@aaronsullivan Yeah, to be totally fair, there are actually some very cool ideas in Nintendo Land. I just wish Nintendo had either went down the whole Wario Ware route, and really just made a whole bunch of really simple, quirky and fun mini-games, which didn't even try to pretend they were anything more (so people wouldn't really go in with unrealistic expectations), or they really went all out and made all the Nintendo Land games something that really would have blown people away. I mean, taking the F-Zero game for example, they really could have made that a whole lot less "casual" and gimmicky. It was basically a 5 minute throwaway time waster—and it's made even worse by the fact that fans are desperate for a proper new F-Zero game.

Personally, I think an all out Wario Ware Game (with just loads of really fun and quirky mini-games, which showed off all the cool GamePad stuff in a really carefree, nonsensical, playful and non-judgemental way) AND a couple of fully developed versions of some of those Nintendo Land games (like close to AAA quality), at launch, would have really be a great way to go, along with Super Mario Maker and Art Academy: Atelier.

It didn't necessarily have to have all those games day one but I think it needed that kind of stuff in the launch window at the very least, along with a couple of genuine system sellers out the gate.



Kirk commented on Super Mario Maker Back on Top in Japan as 3DS ...:

@aaronsullivan Well, I think it says a lot that one game done right, Super Mario Maker, has already received far more critical praise and success (if we ignore the fact Nintendo Land is a pack-in game, so it's obviously had more "sales" to date) than an entire compilation of mini-games starring most of Nintendo's big mascots. As well as showing off how genuinely cool the GamePad can be, more so than any other game on Wii U to date.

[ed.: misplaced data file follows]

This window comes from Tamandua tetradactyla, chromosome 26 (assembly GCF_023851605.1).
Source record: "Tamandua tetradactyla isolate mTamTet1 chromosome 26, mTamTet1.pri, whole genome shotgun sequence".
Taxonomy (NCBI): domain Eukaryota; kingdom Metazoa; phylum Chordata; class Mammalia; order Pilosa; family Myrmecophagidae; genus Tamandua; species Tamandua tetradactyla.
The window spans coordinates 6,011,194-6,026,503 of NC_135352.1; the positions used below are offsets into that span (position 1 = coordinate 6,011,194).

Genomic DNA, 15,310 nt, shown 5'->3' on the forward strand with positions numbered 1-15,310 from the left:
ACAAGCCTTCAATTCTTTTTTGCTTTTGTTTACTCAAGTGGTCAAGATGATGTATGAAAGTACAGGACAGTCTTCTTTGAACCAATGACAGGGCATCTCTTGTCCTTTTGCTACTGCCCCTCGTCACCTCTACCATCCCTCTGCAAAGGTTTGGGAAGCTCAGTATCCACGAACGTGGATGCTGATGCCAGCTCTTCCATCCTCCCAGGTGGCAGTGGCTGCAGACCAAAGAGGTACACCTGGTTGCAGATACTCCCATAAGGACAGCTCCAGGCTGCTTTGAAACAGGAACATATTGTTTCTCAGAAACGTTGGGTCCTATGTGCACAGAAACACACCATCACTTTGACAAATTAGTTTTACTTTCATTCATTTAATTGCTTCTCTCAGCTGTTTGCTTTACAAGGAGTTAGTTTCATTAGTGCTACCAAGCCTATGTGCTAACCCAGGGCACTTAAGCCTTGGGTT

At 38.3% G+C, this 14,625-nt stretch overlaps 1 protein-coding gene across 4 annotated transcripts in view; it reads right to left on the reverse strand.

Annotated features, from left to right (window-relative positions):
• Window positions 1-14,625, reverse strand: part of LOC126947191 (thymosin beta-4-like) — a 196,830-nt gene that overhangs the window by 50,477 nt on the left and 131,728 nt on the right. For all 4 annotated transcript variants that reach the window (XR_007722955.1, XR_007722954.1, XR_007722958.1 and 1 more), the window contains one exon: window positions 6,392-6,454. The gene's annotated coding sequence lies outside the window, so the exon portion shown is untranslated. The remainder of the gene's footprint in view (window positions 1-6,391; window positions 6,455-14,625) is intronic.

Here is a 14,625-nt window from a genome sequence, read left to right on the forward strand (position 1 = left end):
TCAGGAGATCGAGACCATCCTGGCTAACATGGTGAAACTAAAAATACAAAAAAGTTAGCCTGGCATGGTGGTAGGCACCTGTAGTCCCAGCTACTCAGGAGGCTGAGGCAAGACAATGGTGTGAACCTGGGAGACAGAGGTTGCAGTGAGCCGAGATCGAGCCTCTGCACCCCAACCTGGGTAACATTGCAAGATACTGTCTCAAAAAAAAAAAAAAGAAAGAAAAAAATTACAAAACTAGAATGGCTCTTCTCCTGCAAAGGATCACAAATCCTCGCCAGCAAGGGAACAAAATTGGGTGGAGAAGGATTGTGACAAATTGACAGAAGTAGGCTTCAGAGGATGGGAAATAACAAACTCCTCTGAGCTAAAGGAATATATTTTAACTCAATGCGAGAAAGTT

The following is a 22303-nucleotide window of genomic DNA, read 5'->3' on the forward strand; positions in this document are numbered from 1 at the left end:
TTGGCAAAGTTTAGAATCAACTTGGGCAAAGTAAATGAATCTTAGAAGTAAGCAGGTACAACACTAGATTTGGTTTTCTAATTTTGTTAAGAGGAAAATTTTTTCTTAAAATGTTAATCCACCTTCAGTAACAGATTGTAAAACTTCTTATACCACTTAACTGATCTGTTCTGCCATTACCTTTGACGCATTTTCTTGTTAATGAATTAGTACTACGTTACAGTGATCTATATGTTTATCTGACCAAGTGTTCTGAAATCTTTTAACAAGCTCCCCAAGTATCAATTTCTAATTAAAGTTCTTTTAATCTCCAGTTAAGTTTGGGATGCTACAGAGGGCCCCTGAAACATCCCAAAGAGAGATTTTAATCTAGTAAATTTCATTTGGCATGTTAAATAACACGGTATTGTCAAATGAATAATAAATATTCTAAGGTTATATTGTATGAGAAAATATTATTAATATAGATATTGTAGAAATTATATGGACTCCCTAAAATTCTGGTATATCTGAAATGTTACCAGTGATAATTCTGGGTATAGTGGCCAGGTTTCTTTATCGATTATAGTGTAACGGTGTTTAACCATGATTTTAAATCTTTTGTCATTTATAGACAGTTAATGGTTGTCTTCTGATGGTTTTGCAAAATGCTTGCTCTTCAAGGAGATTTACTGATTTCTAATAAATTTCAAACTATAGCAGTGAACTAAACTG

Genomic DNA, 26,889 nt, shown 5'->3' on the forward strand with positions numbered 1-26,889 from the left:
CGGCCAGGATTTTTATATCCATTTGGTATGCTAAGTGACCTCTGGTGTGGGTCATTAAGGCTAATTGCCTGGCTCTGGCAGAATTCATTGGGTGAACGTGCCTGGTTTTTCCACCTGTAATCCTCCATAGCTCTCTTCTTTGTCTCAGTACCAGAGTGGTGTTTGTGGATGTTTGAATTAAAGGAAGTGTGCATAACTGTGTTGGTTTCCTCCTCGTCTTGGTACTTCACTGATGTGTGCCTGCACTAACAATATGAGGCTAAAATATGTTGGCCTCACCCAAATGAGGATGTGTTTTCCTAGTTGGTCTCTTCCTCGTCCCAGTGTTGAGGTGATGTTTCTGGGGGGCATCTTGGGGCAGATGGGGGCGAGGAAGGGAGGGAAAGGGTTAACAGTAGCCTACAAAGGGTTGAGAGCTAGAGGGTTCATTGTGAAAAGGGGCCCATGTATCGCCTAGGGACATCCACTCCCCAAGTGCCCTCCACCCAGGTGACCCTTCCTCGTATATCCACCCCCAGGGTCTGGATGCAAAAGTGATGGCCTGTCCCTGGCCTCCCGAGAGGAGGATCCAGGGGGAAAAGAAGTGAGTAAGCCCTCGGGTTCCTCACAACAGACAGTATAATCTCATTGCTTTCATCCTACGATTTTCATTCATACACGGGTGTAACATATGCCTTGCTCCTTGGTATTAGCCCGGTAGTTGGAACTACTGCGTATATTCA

All the asynchronous stuff is cool but it all still feels very gimmicky and forced for the most part, imo. So, I don't see it ever really being a system selling feature (same applies to games that try to get you to use the GamePad screen and TV screen at the same time, like that Metroid mini-game, and Star Fox Zero, imo). Now, I think if the Wii U could support 4 GamePads, with each player having their own custom screen, then that could have genuinely been a system selling feature, and possibly even paradigm shifting. It also still allows both asynchronous gameplay and gaming where each player can play using both the TV and the GamePad, but it really takes the concept to it's full potential.

Nintendo Land just wasn't the game Nintendo should have been using as its "flagship" launch title for Wii U, obviously.

To me, all the stuff Nintendo did right with the Wii U is undermined by all the stuff it did wrong, as I see it, like the frustratingly limited range that means the potentially awesome ability to play it anywhere in the house isn't quite a reality for many people; the annoyingly short battery life; the limitation of only being able to use one GamePad on the system; the lack of power in the console relative to the competition and just general gamer expectations for the times; the lack of a genuine system selling flagship game at launch; the lack of analog on the triggers (which just stops it being perfectly in line with the controllers on other systems); the lack of basic media capabilities that most gamers expect; like CD/DVD/Blu-Ray playback; the slightly higher price than many people expected and wanted; the lack of third party support, which is partly directly attributable to all those other oversights...